• climate regulatory & policy framework,
  • Carbon Dioxide Capture & Storage (CCS),
  • greenhouse gases,
  • Reducing Emissions from Deforestation & Degradation (REDD).

CCLR’s Target Audience

CCLR is aimed at anyone with an interest in the legal aspects of climate change mitigation and adaptation. This includes, but is not limited to, areas such as emissions trading, regulatory and policy developments and international climate negotiations. As such, CCLR acts as a forum for practitioners, legal experts and academics working in the field.

CCLR’s Structure

Responding to the demand for a discussion forum on these issues, the Carbon & Climate Law Review strikes a balance between the interests of practitioners and a more doctrinal focus, alternating legal policy recommendations with timely articles on climate policy and on the legal aspects of climate change mitigation and adaptation. A section on current developments updates readers on recent developments, political decisions, new literature and relevant events. Most importantly, however, the Carbon & Climate Law Review brings together representatives from the legal discipline and other stakeholders in one specialised journal, allowing them to engage in a dynamic debate on climate law and policy.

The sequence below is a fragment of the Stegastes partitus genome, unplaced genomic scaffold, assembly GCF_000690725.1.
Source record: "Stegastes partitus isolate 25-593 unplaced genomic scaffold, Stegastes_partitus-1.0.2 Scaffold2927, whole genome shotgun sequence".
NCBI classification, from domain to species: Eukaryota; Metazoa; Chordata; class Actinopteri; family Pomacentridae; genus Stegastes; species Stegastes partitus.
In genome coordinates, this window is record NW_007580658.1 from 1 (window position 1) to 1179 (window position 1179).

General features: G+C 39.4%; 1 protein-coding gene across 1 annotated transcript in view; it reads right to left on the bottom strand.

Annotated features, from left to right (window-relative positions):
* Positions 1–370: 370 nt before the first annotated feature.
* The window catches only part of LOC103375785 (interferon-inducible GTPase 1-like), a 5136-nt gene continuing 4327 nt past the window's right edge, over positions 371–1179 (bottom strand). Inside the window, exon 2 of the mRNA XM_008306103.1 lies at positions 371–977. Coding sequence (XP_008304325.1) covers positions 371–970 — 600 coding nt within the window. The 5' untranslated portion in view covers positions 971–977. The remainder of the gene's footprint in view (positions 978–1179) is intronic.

Editors

Managing Editor

Patrick Toussaint, IASS Potsdam, Germany

Editor-in-Chief

Michael Mehling, Massachusetts Institute of Technology Cambridge, USA

Associate Editors

Lennart Wegener, Georg August University Göttingen, Germany
Lisa Benjamin,
Dalhousie University, Canada
Camilla Bausch
, Ecologic-Institute, Berlin, Germany
Andrew Gilder, Climate Law, South Africa
Leonardo Massai, Lille Catholic University, Lille, France
Benoit Mayer, Chinese University of Hong Kong, China
Jeffrey McGee, University of Tasmania, Australia
Damilola Olawuyi, Hamad bin Khalifa University, Doha, Qatar
Maria Eugenia Recio, University of Eastern Finland, Finland
Olivia Rumble – University of Cape Town, South Africa
Marion Lemoine-Schonne, CNRS IODE University of Rennes, France
Christopher Tung, K&L Gates, Hong Kong
Karl Upston-Hooper, Camco Clean Energy, Finland
Avi Zevin, NYU School of Law, USA

Editorial Board

Harro van Asselt, University of Eastern Finland, Joensuu, Finland
Thomas L. Brewer, Georgetown University, Washington DC, USA